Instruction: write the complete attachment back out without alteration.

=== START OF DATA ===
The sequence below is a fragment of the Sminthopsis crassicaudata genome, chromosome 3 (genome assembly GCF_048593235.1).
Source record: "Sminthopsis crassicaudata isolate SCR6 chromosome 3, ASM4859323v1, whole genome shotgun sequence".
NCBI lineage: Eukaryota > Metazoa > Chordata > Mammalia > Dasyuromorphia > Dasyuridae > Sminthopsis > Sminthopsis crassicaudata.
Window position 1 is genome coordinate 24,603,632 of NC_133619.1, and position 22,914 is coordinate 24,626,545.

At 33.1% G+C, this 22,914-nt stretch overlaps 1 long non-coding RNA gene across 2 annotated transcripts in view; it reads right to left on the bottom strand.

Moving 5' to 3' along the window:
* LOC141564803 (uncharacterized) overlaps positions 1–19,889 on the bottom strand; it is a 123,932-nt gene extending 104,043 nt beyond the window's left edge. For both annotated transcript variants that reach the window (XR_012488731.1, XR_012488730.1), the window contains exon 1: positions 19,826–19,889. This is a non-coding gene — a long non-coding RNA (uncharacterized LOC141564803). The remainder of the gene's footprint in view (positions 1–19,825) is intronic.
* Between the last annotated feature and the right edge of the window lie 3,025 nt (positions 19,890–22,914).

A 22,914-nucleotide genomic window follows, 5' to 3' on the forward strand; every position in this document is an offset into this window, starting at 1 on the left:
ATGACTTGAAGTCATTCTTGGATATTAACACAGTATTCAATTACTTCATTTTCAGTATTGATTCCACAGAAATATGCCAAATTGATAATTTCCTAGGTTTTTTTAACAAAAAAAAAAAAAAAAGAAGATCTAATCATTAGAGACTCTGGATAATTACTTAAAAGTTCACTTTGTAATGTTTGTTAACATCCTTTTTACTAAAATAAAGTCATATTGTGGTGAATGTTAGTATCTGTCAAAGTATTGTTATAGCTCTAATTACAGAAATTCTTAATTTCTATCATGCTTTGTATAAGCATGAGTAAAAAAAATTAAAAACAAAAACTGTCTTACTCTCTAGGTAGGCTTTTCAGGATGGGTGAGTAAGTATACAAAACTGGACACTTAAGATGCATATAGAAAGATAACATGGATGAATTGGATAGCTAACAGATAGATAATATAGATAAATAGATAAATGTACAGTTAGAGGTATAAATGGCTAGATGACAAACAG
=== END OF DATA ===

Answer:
The sequence below is a fragment of the Sminthopsis crassicaudata genome, chromosome 3 (genome assembly GCF_048593235.1).
Source record: "Sminthopsis crassicaudata isolate SCR6 chromosome 3, ASM4859323v1, whole genome shotgun sequence".
NCBI lineage: Eukaryota > Metazoa > Chordata > Mammalia > Dasyuromorphia > Dasyuridae > Sminthopsis > Sminthopsis crassicaudata.
Window position 1 is genome coordinate 24,603,632 of NC_133619.1, and position 22,914 is coordinate 24,626,545.

At 33.1% G+C, this 22,914-nt stretch overlaps 1 long non-coding RNA gene across 2 annotated transcripts in view; it reads right to left on the bottom strand.

Moving 5' to 3' along the window:
* LOC141564803 (uncharacterized) overlaps positions 1–19,889 on the bottom strand; it is a 123,932-nt gene extending 104,043 nt beyond the window's left edge. For both annotated transcript variants that reach the window (XR_012488731.1, XR_012488730.1), the window contains exon 1: positions 19,826–19,889. This is a non-coding gene — a long non-coding RNA (uncharacterized LOC141564803). The remainder of the gene's footprint in view (positions 1–19,825) is intronic.
* Between the last annotated feature and the right edge of the window lie 3,025 nt (positions 19,890–22,914).

A 22,914-nucleotide genomic window follows, 5' to 3' on the forward strand; every position in this document is an offset into this window, starting at 1 on the left:
ATGACTTGAAGTCATTCTTGGATATTAACACAGTATTCAATTACTTCATTTTCAGTATTGATTCCACAGAAATATGCCAAATTGATAATTTCCTAGGTTTTTTTAACAAAAAAAAAAAAAAAAGAAGATCTAATCATTAGAGACTCTGGATAATTACTTAAAAGTTCACTTTGTAATGTTTGTTAACATCCTTTTTACTAAAATAAAGTCATATTGTGGTGAATGTTAGTATCTGTCAAAGTATTGTTATAGCTCTAATTACAGAAATTCTTAATTTCTATCATGCTTTGTATAAGCATGAGTAAAAAAAATTAAAAACAAAAACTGTCTTACTCTCTAGGTAGGCTTTTCAGGATGGGTGAGTAAGTATACAAAACTGGACACTTAAGATGCATATAGAAAGATAACATGGATGAATTGGATAGCTAACAGATAGATAATATAGATAAATAGATAAATGTACAGTTAGAGGTATAAATGGCTAGATGACAAACAG